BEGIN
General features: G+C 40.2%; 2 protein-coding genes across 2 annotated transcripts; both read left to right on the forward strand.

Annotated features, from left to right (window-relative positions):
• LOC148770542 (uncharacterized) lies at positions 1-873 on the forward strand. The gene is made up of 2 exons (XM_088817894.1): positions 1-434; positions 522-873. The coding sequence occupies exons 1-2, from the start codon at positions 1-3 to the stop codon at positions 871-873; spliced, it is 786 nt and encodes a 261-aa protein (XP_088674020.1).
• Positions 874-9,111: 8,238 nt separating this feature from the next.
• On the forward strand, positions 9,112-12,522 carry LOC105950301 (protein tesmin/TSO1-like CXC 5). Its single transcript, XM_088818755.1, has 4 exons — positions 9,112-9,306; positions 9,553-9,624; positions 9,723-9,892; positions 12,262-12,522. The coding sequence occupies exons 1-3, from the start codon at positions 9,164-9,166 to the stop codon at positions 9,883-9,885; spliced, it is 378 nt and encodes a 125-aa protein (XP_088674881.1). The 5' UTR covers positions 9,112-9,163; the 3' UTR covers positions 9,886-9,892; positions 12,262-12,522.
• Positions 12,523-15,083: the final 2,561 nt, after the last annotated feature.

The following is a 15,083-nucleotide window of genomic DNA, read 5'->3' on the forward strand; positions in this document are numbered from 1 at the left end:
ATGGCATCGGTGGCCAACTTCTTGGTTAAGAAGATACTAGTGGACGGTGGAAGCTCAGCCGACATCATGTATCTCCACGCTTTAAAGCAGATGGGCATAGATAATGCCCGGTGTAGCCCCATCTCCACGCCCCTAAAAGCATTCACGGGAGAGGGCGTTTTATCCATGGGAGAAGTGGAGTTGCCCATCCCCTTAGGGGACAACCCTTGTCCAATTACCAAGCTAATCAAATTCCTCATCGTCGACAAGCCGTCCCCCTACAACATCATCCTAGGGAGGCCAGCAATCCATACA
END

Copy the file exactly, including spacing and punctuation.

General features: G+C 40.2%; 2 protein-coding genes across 2 annotated transcripts; both read left to right on the forward strand.

Annotated features, from left to right (window-relative positions):
• LOC148770542 (uncharacterized) lies at positions 1-873 on the forward strand. The gene is made up of 2 exons (XM_088817894.1): positions 1-434; positions 522-873. The coding sequence occupies exons 1-2, from the start codon at positions 1-3 to the stop codon at positions 871-873; spliced, it is 786 nt and encodes a 261-aa protein (XP_088674020.1).
• Positions 874-9,111: 8,238 nt separating this feature from the next.
• On the forward strand, positions 9,112-12,522 carry LOC105950301 (protein tesmin/TSO1-like CXC 5). Its single transcript, XM_088818755.1, has 4 exons — positions 9,112-9,306; positions 9,553-9,624; positions 9,723-9,892; positions 12,262-12,522. The coding sequence occupies exons 1-3, from the start codon at positions 9,164-9,166 to the stop codon at positions 9,883-9,885; spliced, it is 378 nt and encodes a 125-aa protein (XP_088674881.1). The 5' UTR covers positions 9,112-9,163; the 3' UTR covers positions 9,886-9,892; positions 12,262-12,522.
• Positions 12,523-15,083: the final 2,561 nt, after the last annotated feature.

The following is a 15,083-nucleotide window of genomic DNA, read 5'->3' on the forward strand; positions in this document are numbered from 1 at the left end:
ATGGCATCGGTGGCCAACTTCTTGGTTAAGAAGATACTAGTGGACGGTGGAAGCTCAGCCGACATCATGTATCTCCACGCTTTAAAGCAGATGGGCATAGATAATGCCCGGTGTAGCCCCATCTCCACGCCCCTAAAAGCATTCACGGGAGAGGGCGTTTTATCCATGGGAGAAGTGGAGTTGCCCATCCCCTTAGGGGACAACCCTTGTCCAATTACCAAGCTAATCAAATTCCTCATCGTCGACAAGCCGTCCCCCTACAACATCATCCTAGGGAGGCCAGCAATCCATACA